For 1960, the Polara was a new nameplate, added to the upper end of the Dodge lineup, in part to prepare for the dissolution of Chrysler's DeSoto division the following year. The new Dodge was one of the final expressions of the age of fins at Chrysler Corporation, and like most designs emerging during the Virgil Exner era it was sweepingly elegant and attractively proportioned.
Exner was a native of Michigan and he began his distinguished career with Raymond Loewy and Associates, working initially on military vehicles, as well as 1939 and 1940 model year cars for Studebaker, a Loewy client.
In 1944, Exner left Loewy to join Studebaker, and had a key design role in the 1947 Champion Starlight Coupe, one of the first all-new American cars to appear after the Second World War He was hired by Chrysler in 1949, and rose in the corporate hierarchy with a series of dramatic dream cars created in league with Carrozzeria Ghia, the Italian designer and coach building house. Exner's work was instrumental in propelling Chrysler out of its stodgy post-war design doldrums, and in July of 1957 he was appointed Vice president of Styling, a first for the corporation. Before Exner, final design yea or nay rested with Chrysler's engineering department, where caution prevailed.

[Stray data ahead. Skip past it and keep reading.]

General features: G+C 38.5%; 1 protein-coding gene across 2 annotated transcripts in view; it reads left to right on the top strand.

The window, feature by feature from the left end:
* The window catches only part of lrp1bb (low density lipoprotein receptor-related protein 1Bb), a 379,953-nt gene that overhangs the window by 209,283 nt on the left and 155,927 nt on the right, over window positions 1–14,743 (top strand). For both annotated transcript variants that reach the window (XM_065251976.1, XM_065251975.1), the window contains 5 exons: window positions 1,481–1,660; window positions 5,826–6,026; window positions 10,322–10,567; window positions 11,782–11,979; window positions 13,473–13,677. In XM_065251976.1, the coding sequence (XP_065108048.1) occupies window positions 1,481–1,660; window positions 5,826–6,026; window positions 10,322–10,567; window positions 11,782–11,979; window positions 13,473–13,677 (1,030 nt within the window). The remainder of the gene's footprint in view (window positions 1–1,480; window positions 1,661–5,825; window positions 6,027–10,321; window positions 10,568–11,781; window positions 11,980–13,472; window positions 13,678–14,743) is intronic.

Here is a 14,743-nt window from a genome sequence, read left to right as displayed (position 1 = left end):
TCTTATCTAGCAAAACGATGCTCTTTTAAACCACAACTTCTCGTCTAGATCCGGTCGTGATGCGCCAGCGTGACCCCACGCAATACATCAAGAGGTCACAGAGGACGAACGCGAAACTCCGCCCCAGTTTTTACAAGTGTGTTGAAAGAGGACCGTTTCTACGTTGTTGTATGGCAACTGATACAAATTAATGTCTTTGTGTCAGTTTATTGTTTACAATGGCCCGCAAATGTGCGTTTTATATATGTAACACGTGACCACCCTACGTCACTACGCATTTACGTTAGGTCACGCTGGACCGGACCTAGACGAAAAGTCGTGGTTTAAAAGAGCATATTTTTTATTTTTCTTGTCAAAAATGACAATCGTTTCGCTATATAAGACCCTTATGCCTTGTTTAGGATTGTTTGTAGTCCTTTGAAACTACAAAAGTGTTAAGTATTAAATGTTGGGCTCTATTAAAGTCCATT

The Polara was offered in several body styles including convertible, hardtop coupe, sedan, hardtop sedan, and two wagons, in six- and nine-passenger configurations. All were powered by a 383 cubic-inch V8, either 325 horsepower (standard), or an optional 330 horsepower version.